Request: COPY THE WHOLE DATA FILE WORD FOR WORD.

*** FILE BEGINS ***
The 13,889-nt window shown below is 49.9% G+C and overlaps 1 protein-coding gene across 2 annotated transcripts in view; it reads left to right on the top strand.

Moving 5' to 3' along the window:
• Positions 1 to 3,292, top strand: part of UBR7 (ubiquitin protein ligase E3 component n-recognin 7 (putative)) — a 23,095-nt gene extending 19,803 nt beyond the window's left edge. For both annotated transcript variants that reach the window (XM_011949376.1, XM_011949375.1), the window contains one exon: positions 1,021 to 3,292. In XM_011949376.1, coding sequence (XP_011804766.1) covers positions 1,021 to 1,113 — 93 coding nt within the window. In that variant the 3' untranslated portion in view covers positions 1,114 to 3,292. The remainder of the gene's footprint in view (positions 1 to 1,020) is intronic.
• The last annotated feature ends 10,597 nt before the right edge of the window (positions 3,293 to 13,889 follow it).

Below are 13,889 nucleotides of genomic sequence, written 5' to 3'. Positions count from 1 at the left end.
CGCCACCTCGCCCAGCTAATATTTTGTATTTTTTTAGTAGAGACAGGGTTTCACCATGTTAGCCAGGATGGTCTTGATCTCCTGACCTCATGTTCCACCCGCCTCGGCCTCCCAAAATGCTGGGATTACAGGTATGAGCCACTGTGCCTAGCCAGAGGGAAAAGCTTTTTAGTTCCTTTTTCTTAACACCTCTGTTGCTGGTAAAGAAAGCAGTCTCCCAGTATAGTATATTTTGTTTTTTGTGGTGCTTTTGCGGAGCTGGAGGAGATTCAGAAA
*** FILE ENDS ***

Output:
The 13,889-nt window shown below is 49.9% G+C and overlaps 1 protein-coding gene across 2 annotated transcripts in view; it reads left to right on the top strand.

Moving 5' to 3' along the window:
• Positions 1 to 3,292, top strand: part of UBR7 (ubiquitin protein ligase E3 component n-recognin 7 (putative)) — a 23,095-nt gene extending 19,803 nt beyond the window's left edge. For both annotated transcript variants that reach the window (XM_011949376.1, XM_011949375.1), the window contains one exon: positions 1,021 to 3,292. In XM_011949376.1, coding sequence (XP_011804766.1) covers positions 1,021 to 1,113 — 93 coding nt within the window. In that variant the 3' untranslated portion in view covers positions 1,114 to 3,292. The remainder of the gene's footprint in view (positions 1 to 1,020) is intronic.
• The last annotated feature ends 10,597 nt before the right edge of the window (positions 3,293 to 13,889 follow it).

Below are 13,889 nucleotides of genomic sequence, written 5' to 3'. Positions count from 1 at the left end.
CGCCACCTCGCCCAGCTAATATTTTGTATTTTTTTAGTAGAGACAGGGTTTCACCATGTTAGCCAGGATGGTCTTGATCTCCTGACCTCATGTTCCACCCGCCTCGGCCTCCCAAAATGCTGGGATTACAGGTATGAGCCACTGTGCCTAGCCAGAGGGAAAAGCTTTTTAGTTCCTTTTTCTTAACACCTCTGTTGCTGGTAAAGAAAGCAGTCTCCCAGTATAGTATATTTTGTTTTTTGTGGTGCTTTTGCGGAGCTGGAGGAGATTCAGAAA